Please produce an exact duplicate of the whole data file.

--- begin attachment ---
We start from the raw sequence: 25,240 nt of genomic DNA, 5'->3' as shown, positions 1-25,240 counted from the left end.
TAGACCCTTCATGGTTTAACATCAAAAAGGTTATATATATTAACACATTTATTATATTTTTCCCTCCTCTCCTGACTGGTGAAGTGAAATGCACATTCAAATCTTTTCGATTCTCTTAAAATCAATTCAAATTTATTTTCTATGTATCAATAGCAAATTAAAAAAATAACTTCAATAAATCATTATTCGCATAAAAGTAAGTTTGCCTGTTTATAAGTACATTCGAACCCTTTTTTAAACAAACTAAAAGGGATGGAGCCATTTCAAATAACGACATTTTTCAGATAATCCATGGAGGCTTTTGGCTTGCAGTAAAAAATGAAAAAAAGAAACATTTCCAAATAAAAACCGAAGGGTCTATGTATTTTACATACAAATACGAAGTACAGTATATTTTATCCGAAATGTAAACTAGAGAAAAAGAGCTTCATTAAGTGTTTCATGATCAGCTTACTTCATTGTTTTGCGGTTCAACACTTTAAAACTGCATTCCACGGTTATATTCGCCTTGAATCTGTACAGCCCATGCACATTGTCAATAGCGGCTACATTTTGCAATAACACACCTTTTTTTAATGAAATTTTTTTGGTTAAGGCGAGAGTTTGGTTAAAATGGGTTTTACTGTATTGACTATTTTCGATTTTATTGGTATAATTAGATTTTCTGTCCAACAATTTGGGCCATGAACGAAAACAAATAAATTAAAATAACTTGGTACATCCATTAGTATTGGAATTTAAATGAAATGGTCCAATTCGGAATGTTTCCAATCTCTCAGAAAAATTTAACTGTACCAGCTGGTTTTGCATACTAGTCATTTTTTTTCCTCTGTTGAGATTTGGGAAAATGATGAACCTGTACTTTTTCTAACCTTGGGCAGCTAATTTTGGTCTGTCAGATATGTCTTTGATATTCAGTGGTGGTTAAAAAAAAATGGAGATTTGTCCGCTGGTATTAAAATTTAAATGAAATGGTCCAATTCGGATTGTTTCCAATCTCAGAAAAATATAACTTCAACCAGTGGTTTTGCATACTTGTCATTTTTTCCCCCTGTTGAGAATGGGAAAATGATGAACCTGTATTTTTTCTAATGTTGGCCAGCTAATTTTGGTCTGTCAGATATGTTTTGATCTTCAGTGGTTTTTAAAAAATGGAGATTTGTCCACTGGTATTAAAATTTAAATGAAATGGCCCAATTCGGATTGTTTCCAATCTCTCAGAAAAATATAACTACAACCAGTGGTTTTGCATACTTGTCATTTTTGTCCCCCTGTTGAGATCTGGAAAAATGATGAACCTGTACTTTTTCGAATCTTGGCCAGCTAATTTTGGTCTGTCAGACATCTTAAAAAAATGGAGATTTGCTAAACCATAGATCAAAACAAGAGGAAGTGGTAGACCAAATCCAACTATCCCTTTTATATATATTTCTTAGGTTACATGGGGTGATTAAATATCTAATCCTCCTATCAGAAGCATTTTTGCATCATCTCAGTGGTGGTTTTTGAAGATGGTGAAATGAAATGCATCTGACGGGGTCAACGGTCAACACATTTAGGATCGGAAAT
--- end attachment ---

We start from the raw sequence: 25,240 nt of genomic DNA, 5'->3' as shown, positions 1-25,240 counted from the left end.
TAGACCCTTCATGGTTTAACATCAAAAAGGTTATATATATTAACACATTTATTATATTTTTCCCTCCTCTCCTGACTGGTGAAGTGAAATGCACATTCAAATCTTTTCGATTCTCTTAAAATCAATTCAAATTTATTTTCTATGTATCAATAGCAAATTAAAAAAATAACTTCAATAAATCATTATTCGCATAAAAGTAAGTTTGCCTGTTTATAAGTACATTCGAACCCTTTTTTAAACAAACTAAAAGGGATGGAGCCATTTCAAATAACGACATTTTTCAGATAATCCATGGAGGCTTTTGGCTTGCAGTAAAAAATGAAAAAAAGAAACATTTCCAAATAAAAACCGAAGGGTCTATGTATTTTACATACAAATACGAAGTACAGTATATTTTATCCGAAATGTAAACTAGAGAAAAAGAGCTTCATTAAGTGTTTCATGATCAGCTTACTTCATTGTTTTGCGGTTCAACACTTTAAAACTGCATTCCACGGTTATATTCGCCTTGAATCTGTACAGCCCATGCACATTGTCAATAGCGGCTACATTTTGCAATAACACACCTTTTTTTAATGAAATTTTTTTGGTTAAGGCGAGAGTTTGGTTAAAATGGGTTTTACTGTATTGACTATTTTCGATTTTATTGGTATAATTAGATTTTCTGTCCAACAATTTGGGCCATGAACGAAAACAAATAAATTAAAATAACTTGGTACATCCATTAGTATTGGAATTTAAATGAAATGGTCCAATTCGGAATGTTTCCAATCTCTCAGAAAAATTTAACTGTACCAGCTGGTTTTGCATACTAGTCATTTTTTTTCCTCTGTTGAGATTTGGGAAAATGATGAACCTGTACTTTTTCTAACCTTGGGCAGCTAATTTTGGTCTGTCAGATATGTCTTTGATATTCAGTGGTGGTTAAAAAAAAATGGAGATTTGTCCGCTGGTATTAAAATTTAAATGAAATGGTCCAATTCGGATTGTTTCCAATCTCAGAAAAATATAACTTCAACCAGTGGTTTTGCATACTTGTCATTTTTTCCCCCTGTTGAGAATGGGAAAATGATGAACCTGTATTTTTTCTAATGTTGGCCAGCTAATTTTGGTCTGTCAGATATGTTTTGATCTTCAGTGGTTTTTAAAAAATGGAGATTTGTCCACTGGTATTAAAATTTAAATGAAATGGCCCAATTCGGATTGTTTCCAATCTCTCAGAAAAATATAACTACAACCAGTGGTTTTGCATACTTGTCATTTTTGTCCCCCTGTTGAGATCTGGAAAAATGATGAACCTGTACTTTTTCGAATCTTGGCCAGCTAATTTTGGTCTGTCAGACATCTTAAAAAAATGGAGATTTGCTAAACCATAGATCAAAACAAGAGGAAGTGGTAGACCAAATCCAACTATCCCTTTTATATATATTTCTTAGGTTACATGGGGTGATTAAATATCTAATCCTCCTATCAGAAGCATTTTTGCATCATCTCAGTGGTGGTTTTTGAAGATGGTGAAATGAAATGCATCTGACGGGGTCAACGGTCAACACATTTAGGATCGGAAAT